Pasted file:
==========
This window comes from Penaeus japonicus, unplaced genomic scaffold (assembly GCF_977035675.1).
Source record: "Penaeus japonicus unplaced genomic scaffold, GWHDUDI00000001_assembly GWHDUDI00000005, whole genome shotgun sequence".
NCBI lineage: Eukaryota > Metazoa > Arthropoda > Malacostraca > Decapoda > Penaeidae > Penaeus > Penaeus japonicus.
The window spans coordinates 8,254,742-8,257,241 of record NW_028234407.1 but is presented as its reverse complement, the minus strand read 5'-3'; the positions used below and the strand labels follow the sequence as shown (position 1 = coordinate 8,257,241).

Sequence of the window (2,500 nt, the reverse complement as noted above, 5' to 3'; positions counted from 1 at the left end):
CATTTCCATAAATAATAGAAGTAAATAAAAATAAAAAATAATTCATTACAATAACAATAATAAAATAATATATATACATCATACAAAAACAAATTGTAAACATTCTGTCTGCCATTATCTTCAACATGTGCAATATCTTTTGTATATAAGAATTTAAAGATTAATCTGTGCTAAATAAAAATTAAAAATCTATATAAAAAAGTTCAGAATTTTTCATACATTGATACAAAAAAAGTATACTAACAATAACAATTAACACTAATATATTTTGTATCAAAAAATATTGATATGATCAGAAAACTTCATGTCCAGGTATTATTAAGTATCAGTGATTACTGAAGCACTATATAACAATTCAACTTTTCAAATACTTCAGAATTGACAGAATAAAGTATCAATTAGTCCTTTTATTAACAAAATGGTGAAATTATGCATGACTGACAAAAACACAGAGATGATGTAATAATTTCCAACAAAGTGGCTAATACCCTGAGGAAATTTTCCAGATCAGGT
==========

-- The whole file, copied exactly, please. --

This window comes from Penaeus japonicus, unplaced genomic scaffold (assembly GCF_977035675.1).
Source record: "Penaeus japonicus unplaced genomic scaffold, GWHDUDI00000001_assembly GWHDUDI00000005, whole genome shotgun sequence".
NCBI lineage: Eukaryota > Metazoa > Arthropoda > Malacostraca > Decapoda > Penaeidae > Penaeus > Penaeus japonicus.
The window spans coordinates 8,254,742-8,257,241 of record NW_028234407.1 but is presented as its reverse complement, the minus strand read 5'-3'; the positions used below and the strand labels follow the sequence as shown (position 1 = coordinate 8,257,241).

Sequence of the window (2,500 nt, the reverse complement as noted above, 5' to 3'; positions counted from 1 at the left end):
CATTTCCATAAATAATAGAAGTAAATAAAAATAAAAAATAATTCATTACAATAACAATAATAAAATAATATATATACATCATACAAAAACAAATTGTAAACATTCTGTCTGCCATTATCTTCAACATGTGCAATATCTTTTGTATATAAGAATTTAAAGATTAATCTGTGCTAAATAAAAATTAAAAATCTATATAAAAAAGTTCAGAATTTTTCATACATTGATACAAAAAAAGTATACTAACAATAACAATTAACACTAATATATTTTGTATCAAAAAATATTGATATGATCAGAAAACTTCATGTCCAGGTATTATTAAGTATCAGTGATTACTGAAGCACTATATAACAATTCAACTTTTCAAATACTTCAGAATTGACAGAATAAAGTATCAATTAGTCCTTTTATTAACAAAATGGTGAAATTATGCATGACTGACAAAAACACAGAGATGATGTAATAATTTCCAACAAAGTGGCTAATACCCTGAGGAAATTTTCCAGATCAGGT